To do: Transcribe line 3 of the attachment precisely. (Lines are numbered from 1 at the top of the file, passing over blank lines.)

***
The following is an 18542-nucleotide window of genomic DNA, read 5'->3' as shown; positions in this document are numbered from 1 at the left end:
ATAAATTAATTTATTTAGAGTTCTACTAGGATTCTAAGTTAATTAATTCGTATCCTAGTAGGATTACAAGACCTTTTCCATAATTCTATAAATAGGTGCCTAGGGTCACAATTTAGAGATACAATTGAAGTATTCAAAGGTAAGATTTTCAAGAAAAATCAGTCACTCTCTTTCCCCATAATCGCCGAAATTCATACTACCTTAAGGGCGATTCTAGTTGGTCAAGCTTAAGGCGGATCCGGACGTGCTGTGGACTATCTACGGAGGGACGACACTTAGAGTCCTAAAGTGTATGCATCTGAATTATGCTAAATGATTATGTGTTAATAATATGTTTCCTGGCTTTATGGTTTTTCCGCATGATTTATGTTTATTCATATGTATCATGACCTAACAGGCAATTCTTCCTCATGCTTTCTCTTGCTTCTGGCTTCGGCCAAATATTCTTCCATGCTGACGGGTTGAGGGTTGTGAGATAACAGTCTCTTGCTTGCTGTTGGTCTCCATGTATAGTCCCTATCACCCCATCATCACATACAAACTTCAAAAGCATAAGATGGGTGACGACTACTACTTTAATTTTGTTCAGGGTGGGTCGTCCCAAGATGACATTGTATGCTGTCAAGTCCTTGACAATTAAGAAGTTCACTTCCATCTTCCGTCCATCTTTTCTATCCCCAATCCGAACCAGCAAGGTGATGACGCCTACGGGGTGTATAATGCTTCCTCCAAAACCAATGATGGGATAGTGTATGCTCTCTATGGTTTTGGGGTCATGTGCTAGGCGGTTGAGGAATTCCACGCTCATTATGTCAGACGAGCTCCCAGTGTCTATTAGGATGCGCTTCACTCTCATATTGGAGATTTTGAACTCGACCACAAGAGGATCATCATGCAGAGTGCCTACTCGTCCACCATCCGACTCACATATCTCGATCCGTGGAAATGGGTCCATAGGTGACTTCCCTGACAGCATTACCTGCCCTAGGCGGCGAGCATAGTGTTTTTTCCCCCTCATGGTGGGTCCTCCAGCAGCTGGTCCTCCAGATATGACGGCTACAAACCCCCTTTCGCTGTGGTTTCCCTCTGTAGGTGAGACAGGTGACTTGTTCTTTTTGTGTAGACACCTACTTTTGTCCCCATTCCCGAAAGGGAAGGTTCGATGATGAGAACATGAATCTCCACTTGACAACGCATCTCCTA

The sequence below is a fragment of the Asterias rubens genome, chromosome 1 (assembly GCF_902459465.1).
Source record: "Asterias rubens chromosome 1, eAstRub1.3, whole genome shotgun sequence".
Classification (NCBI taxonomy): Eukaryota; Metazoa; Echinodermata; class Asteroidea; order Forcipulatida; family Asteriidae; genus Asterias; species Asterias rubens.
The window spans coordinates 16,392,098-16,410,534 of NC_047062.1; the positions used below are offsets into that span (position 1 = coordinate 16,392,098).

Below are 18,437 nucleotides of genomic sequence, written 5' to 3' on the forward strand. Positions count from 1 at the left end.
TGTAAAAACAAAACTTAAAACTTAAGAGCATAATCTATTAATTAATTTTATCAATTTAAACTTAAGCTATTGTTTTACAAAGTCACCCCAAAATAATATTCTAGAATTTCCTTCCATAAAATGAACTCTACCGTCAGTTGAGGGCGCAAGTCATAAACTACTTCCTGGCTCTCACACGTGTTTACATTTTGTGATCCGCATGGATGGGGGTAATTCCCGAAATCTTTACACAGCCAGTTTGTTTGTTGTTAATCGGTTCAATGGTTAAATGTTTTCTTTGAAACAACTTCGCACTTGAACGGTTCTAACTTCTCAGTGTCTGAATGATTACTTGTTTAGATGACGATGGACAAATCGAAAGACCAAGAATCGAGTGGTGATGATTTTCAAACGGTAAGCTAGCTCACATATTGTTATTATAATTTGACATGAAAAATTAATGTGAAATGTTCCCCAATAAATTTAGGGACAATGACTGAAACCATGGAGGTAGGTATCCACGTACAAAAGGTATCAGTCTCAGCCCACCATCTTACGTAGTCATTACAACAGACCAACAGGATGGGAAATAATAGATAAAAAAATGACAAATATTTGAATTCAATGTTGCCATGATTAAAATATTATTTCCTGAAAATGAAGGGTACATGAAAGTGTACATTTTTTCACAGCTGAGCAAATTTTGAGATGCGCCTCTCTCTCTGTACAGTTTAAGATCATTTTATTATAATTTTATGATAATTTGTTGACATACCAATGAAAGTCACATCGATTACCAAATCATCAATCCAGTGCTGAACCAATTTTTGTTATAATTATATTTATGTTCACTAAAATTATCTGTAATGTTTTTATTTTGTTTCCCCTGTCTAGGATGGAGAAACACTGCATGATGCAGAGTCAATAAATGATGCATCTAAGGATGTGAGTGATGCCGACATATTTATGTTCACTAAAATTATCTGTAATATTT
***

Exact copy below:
The sequence below is a fragment of the Asterias rubens genome, chromosome 1 (assembly GCF_902459465.1).